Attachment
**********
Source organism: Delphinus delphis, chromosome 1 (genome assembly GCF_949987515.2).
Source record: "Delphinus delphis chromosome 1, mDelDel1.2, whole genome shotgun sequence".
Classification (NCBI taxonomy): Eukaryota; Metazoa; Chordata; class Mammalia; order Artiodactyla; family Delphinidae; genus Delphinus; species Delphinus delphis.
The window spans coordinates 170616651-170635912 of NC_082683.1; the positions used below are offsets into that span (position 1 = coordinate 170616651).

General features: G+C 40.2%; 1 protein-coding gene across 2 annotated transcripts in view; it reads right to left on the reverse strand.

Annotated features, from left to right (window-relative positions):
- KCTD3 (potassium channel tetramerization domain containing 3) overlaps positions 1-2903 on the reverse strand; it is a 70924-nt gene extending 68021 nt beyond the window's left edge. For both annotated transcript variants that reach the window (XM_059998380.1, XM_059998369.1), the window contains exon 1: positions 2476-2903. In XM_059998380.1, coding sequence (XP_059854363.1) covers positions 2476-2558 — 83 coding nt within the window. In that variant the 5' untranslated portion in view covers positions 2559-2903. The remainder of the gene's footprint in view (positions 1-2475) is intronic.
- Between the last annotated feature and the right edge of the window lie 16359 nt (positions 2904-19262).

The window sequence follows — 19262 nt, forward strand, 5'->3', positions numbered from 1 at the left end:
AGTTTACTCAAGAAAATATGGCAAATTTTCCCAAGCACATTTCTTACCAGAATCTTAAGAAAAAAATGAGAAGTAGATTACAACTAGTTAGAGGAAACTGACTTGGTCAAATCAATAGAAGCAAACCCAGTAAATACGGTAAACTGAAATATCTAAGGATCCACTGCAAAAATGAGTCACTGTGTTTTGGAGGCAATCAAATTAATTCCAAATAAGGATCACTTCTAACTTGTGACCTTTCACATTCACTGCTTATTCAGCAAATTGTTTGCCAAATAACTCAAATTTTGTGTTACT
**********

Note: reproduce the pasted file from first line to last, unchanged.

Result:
Source organism: Delphinus delphis, chromosome 1 (genome assembly GCF_949987515.2).
Source record: "Delphinus delphis chromosome 1, mDelDel1.2, whole genome shotgun sequence".
Classification (NCBI taxonomy): Eukaryota; Metazoa; Chordata; class Mammalia; order Artiodactyla; family Delphinidae; genus Delphinus; species Delphinus delphis.
The window spans coordinates 170616651-170635912 of NC_082683.1; the positions used below are offsets into that span (position 1 = coordinate 170616651).

General features: G+C 40.2%; 1 protein-coding gene across 2 annotated transcripts in view; it reads right to left on the reverse strand.

Annotated features, from left to right (window-relative positions):
- KCTD3 (potassium channel tetramerization domain containing 3) overlaps positions 1-2903 on the reverse strand; it is a 70924-nt gene extending 68021 nt beyond the window's left edge. For both annotated transcript variants that reach the window (XM_059998380.1, XM_059998369.1), the window contains exon 1: positions 2476-2903. In XM_059998380.1, coding sequence (XP_059854363.1) covers positions 2476-2558 — 83 coding nt within the window. In that variant the 5' untranslated portion in view covers positions 2559-2903. The remainder of the gene's footprint in view (positions 1-2475) is intronic.
- Between the last annotated feature and the right edge of the window lie 16359 nt (positions 2904-19262).

The window sequence follows — 19262 nt, forward strand, 5'->3', positions numbered from 1 at the left end:
AGTTTACTCAAGAAAATATGGCAAATTTTCCCAAGCACATTTCTTACCAGAATCTTAAGAAAAAAATGAGAAGTAGATTACAACTAGTTAGAGGAAACTGACTTGGTCAAATCAATAGAAGCAAACCCAGTAAATACGGTAAACTGAAATATCTAAGGATCCACTGCAAAAATGAGTCACTGTGTTTTGGAGGCAATCAAATTAATTCCAAATAAGGATCACTTCTAACTTGTGACCTTTCACATTCACTGCTTATTCAGCAAATTGTTTGCCAAATAACTCAAATTTTGTGTTACT